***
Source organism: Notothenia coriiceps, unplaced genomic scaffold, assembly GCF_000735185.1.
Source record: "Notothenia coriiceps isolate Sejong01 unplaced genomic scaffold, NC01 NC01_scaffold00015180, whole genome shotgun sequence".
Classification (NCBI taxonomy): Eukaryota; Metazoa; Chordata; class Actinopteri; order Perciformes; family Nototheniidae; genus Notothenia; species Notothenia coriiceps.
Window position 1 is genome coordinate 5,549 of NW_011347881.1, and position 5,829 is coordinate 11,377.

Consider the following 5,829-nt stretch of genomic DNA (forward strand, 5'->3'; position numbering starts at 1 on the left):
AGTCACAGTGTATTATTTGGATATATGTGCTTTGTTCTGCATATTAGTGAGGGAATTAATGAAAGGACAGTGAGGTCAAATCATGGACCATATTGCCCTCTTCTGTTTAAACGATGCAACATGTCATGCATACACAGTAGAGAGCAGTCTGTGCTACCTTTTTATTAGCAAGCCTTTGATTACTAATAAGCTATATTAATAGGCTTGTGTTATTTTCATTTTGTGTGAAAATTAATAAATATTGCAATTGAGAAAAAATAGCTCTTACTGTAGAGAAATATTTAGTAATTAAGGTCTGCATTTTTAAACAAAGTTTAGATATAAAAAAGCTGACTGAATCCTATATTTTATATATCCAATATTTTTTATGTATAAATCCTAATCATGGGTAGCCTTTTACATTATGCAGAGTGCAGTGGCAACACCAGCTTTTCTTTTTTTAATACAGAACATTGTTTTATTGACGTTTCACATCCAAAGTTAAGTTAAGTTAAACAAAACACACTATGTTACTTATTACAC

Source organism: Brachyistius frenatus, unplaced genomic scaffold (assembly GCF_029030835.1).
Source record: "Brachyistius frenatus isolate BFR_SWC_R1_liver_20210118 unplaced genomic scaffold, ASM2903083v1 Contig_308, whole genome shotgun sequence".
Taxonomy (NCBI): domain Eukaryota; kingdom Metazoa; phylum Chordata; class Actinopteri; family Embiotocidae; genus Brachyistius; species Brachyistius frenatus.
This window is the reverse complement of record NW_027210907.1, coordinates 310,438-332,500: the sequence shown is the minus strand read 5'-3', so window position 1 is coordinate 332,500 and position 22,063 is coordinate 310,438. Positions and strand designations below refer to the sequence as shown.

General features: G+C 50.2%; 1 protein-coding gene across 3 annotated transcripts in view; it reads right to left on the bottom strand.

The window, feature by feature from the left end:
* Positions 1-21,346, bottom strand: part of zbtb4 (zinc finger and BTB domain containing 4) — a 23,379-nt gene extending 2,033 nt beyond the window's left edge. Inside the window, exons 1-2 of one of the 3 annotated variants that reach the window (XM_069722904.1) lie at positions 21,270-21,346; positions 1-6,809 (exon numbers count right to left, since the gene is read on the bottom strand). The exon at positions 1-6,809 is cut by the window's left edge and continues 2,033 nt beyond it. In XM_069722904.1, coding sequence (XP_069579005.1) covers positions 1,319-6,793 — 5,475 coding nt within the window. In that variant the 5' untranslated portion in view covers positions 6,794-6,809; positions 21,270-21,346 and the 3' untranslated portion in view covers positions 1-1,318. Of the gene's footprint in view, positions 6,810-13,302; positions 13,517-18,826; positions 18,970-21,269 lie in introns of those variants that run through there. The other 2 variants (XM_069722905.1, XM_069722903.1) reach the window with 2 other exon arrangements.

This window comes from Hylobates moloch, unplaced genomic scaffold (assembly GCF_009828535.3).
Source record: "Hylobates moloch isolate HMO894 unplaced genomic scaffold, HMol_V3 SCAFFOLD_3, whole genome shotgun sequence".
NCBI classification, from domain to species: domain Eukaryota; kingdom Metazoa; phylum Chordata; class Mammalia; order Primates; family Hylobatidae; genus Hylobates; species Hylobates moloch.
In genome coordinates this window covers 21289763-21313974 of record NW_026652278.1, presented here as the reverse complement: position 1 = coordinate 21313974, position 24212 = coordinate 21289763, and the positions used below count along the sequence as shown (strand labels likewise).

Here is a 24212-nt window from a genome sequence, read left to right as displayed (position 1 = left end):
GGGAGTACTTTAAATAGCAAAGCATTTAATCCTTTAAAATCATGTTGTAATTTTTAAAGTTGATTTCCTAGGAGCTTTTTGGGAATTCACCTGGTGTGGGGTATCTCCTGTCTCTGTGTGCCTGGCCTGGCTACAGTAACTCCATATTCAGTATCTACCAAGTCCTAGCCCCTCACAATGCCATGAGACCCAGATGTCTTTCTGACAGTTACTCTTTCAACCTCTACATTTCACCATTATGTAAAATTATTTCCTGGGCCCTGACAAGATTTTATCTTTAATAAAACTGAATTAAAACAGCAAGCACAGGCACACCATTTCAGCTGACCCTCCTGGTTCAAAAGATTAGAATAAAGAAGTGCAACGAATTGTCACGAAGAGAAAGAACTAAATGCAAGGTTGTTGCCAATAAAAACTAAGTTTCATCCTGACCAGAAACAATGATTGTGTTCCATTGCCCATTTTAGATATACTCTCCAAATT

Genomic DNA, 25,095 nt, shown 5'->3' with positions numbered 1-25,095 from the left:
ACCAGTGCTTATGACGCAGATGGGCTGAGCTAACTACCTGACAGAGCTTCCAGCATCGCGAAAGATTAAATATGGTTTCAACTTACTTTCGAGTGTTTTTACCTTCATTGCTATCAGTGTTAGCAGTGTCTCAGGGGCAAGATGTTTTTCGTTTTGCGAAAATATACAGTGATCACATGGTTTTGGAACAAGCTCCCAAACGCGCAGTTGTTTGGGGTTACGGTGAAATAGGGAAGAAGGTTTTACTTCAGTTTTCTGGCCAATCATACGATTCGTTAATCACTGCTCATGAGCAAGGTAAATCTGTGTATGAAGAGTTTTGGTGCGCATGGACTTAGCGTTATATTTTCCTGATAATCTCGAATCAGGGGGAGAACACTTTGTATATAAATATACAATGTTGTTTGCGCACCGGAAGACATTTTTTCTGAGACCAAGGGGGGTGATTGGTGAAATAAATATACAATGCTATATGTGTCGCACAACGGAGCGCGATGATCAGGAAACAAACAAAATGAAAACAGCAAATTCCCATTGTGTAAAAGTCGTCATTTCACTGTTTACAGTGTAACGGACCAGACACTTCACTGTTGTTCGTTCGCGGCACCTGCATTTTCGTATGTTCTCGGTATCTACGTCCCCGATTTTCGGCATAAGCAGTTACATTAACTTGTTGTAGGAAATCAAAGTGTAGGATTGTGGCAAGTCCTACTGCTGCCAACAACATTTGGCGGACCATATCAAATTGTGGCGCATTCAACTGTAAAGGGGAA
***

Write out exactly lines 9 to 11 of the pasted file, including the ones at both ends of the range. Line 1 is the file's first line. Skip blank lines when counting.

Taxonomy (NCBI): domain Eukaryota; kingdom Metazoa; phylum Chordata; class Actinopteri; family Embiotocidae; genus Brachyistius; species Brachyistius frenatus.
This window is the reverse complement of record NW_027210907.1, coordinates 310,438-332,500: the sequence shown is the minus strand read 5'-3', so window position 1 is coordinate 332,500 and position 22,063 is coordinate 310,438. Positions and strand designations below refer to the sequence as shown.

General features: G+C 50.2%; 1 protein-coding gene across 3 annotated transcripts in view; it reads right to left on the bottom strand.